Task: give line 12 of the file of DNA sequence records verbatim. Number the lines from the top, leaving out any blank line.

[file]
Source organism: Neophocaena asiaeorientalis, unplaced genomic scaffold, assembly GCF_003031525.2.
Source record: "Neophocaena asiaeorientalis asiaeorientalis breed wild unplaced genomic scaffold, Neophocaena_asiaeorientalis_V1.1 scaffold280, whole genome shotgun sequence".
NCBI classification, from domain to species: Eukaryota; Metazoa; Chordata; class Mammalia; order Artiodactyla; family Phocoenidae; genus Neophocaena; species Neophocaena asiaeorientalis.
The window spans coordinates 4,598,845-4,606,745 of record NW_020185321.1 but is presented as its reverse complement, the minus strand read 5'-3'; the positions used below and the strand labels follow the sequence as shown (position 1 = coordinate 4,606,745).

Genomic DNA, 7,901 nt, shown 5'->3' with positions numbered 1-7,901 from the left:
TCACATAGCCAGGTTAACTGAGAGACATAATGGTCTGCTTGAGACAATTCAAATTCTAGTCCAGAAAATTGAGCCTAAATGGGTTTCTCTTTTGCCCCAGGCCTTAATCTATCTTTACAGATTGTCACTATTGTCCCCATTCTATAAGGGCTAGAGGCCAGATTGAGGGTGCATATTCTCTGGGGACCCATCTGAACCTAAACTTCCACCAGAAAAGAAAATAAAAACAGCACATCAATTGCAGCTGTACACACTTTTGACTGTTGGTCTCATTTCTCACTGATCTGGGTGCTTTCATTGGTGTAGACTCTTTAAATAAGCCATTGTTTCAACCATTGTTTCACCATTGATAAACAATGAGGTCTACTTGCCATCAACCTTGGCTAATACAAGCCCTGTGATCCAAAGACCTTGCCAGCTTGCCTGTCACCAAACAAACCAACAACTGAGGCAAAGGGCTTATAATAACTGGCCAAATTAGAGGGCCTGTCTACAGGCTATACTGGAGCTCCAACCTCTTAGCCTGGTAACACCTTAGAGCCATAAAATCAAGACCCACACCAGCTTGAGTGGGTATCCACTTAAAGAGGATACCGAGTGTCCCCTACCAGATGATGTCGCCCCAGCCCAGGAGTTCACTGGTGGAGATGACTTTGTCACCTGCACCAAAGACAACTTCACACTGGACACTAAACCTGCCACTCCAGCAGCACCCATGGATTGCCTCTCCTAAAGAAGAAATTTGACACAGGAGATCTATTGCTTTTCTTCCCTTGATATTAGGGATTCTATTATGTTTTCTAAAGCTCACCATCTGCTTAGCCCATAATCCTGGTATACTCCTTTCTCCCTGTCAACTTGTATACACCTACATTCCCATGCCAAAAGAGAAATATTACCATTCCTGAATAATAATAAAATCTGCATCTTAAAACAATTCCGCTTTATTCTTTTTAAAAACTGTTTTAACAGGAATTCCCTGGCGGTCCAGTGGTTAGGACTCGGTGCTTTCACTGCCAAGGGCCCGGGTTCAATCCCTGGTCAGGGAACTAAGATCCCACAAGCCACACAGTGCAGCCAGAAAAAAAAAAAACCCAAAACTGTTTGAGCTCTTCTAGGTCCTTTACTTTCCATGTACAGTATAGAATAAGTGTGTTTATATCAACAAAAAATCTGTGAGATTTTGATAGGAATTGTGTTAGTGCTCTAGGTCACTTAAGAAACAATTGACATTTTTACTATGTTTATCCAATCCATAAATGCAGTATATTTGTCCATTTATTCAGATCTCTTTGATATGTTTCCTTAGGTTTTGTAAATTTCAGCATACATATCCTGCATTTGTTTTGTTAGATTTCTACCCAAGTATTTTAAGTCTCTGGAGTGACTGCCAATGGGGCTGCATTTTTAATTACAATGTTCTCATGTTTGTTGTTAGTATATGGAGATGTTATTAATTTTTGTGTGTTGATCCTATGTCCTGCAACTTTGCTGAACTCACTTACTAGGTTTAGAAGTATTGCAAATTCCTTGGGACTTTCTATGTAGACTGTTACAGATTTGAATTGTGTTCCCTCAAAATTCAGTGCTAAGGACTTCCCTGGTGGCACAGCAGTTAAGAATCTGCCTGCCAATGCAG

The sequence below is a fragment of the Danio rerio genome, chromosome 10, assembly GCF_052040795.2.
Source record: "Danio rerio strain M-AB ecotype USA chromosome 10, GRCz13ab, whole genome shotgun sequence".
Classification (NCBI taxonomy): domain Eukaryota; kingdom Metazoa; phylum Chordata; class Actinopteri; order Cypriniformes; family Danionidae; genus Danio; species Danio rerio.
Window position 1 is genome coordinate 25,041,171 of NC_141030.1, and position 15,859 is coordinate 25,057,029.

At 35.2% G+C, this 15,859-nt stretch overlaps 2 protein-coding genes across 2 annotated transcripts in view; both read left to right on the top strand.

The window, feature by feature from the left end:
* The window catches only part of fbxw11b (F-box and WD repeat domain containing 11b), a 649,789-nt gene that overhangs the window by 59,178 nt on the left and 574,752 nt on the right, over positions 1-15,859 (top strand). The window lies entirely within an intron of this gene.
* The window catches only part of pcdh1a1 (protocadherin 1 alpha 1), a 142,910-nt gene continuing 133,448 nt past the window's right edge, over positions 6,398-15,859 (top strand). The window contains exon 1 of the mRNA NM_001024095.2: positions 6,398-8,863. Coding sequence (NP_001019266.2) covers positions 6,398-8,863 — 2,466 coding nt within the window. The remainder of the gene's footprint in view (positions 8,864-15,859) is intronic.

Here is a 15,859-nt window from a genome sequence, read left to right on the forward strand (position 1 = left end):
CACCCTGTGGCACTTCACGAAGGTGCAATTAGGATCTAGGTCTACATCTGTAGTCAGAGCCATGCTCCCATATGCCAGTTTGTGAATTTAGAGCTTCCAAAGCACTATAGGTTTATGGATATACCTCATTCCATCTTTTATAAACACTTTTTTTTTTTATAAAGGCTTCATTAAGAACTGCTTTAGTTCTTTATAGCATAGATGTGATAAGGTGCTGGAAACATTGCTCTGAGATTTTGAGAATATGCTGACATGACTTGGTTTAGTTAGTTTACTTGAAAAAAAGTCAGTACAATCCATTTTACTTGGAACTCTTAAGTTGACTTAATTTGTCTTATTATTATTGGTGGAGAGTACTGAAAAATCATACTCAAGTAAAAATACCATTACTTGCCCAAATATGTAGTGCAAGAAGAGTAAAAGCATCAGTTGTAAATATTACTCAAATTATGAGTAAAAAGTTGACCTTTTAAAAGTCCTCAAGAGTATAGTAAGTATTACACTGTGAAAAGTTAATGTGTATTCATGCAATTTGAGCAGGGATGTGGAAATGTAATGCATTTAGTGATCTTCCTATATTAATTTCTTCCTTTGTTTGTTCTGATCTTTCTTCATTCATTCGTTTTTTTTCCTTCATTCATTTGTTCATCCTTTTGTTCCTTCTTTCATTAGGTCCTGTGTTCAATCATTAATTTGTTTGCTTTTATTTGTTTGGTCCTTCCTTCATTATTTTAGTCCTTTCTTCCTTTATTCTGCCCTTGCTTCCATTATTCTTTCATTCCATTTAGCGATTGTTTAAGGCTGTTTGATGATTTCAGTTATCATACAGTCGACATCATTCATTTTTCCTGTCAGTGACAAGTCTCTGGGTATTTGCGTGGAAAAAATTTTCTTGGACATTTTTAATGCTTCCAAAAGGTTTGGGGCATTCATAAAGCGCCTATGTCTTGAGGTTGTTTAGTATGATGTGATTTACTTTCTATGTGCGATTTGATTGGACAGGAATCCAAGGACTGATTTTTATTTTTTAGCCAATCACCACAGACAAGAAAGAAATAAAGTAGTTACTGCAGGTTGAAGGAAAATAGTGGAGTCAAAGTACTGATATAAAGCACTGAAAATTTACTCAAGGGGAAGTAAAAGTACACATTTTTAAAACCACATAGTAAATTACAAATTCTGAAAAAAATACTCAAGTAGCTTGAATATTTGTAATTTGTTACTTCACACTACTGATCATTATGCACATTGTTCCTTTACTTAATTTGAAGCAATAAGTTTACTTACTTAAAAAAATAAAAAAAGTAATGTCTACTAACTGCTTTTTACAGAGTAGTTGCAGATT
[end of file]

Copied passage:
The window, feature by feature from the left end: